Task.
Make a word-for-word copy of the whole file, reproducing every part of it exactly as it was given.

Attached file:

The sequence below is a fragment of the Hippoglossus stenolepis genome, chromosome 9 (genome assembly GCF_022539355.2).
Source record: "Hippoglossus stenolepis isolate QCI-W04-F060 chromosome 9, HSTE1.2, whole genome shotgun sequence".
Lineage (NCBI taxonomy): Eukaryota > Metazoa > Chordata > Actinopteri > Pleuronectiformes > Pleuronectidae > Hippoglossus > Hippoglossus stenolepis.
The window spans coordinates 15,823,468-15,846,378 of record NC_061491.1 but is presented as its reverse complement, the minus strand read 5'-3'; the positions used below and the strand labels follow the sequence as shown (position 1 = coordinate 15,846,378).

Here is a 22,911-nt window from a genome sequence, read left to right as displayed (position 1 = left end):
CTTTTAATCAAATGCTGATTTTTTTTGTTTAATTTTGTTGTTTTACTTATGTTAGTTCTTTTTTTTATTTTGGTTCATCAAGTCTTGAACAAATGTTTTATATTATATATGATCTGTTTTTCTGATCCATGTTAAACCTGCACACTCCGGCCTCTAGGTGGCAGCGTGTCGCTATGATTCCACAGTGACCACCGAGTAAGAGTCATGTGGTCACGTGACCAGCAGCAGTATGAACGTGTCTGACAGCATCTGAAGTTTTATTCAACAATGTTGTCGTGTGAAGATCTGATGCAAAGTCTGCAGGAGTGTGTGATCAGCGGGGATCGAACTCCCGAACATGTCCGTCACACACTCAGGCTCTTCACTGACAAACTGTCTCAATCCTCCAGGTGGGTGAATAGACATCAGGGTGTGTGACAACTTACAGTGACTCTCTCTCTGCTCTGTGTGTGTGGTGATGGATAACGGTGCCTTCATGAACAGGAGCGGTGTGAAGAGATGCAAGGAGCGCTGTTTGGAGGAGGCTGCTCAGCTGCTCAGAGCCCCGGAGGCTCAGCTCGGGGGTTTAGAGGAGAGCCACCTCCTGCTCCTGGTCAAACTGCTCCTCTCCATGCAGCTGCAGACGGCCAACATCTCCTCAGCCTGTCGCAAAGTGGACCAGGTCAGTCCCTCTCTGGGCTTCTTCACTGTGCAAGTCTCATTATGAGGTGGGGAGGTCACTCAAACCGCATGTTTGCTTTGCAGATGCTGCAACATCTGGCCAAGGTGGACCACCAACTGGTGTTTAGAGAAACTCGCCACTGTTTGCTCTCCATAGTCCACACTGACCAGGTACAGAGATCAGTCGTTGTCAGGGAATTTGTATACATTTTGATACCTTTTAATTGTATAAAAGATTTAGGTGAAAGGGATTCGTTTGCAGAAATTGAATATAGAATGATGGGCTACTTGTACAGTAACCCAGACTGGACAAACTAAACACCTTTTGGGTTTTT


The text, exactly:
The sequence below is a fragment of the Hippoglossus stenolepis genome, chromosome 9 (genome assembly GCF_022539355.2).
Source record: "Hippoglossus stenolepis isolate QCI-W04-F060 chromosome 9, HSTE1.2, whole genome shotgun sequence".
Lineage (NCBI taxonomy): Eukaryota > Metazoa > Chordata > Actinopteri > Pleuronectiformes > Pleuronectidae > Hippoglossus > Hippoglossus stenolepis.
The window spans coordinates 15,823,468-15,846,378 of record NC_061491.1 but is presented as its reverse complement, the minus strand read 5'-3'; the positions used below and the strand labels follow the sequence as shown (position 1 = coordinate 15,846,378).

Here is a 22,911-nt window from a genome sequence, read left to right as displayed (position 1 = left end):
CTTTTAATCAAATGCTGATTTTTTTTGTTTAATTTTGTTGTTTTACTTATGTTAGTTCTTTTTTTTATTTTGGTTCATCAAGTCTTGAACAAATGTTTTATATTATATATGATCTGTTTTTCTGATCCATGTTAAACCTGCACACTCCGGCCTCTAGGTGGCAGCGTGTCGCTATGATTCCACAGTGACCACCGAGTAAGAGTCATGTGGTCACGTGACCAGCAGCAGTATGAACGTGTCTGACAGCATCTGAAGTTTTATTCAACAATGTTGTCGTGTGAAGATCTGATGCAAAGTCTGCAGGAGTGTGTGATCAGCGGGGATCGAACTCCCGAACATGTCCGTCACACACTCAGGCTCTTCACTGACAAACTGTCTCAATCCTCCAGGTGGGTGAATAGACATCAGGGTGTGTGACAACTTACAGTGACTCTCTCTCTGCTCTGTGTGTGTGGTGATGGATAACGGTGCCTTCATGAACAGGAGCGGTGTGAAGAGATGCAAGGAGCGCTGTTTGGAGGAGGCTGCTCAGCTGCTCAGAGCCCCGGAGGCTCAGCTCGGGGGTTTAGAGGAGAGCCACCTCCTGCTCCTGGTCAAACTGCTCCTCTCCATGCAGCTGCAGACGGCCAACATCTCCTCAGCCTGTCGCAAAGTGGACCAGGTCAGTCCCTCTCTGGGCTTCTTCACTGTGCAAGTCTCATTATGAGGTGGGGAGGTCACTCAAACCGCATGTTTGCTTTGCAGATGCTGCAACATCTGGCCAAGGTGGACCACCAACTGGTGTTTAGAGAAACTCGCCACTGTTTGCTCTCCATAGTCCACACTGACCAGGTACAGAGATCAGTCGTTGTCAGGGAATTTGTATACATTTTGATACCTTTTAATTGTATAAAAGATTTAGGTGAAAGGGATTCGTTTGCAGAAATTGAATATAGAATGATGGGCTACTTGTACAGTAACCCAGACTGGACAAACTAAACACCTTTTGGGTTTTT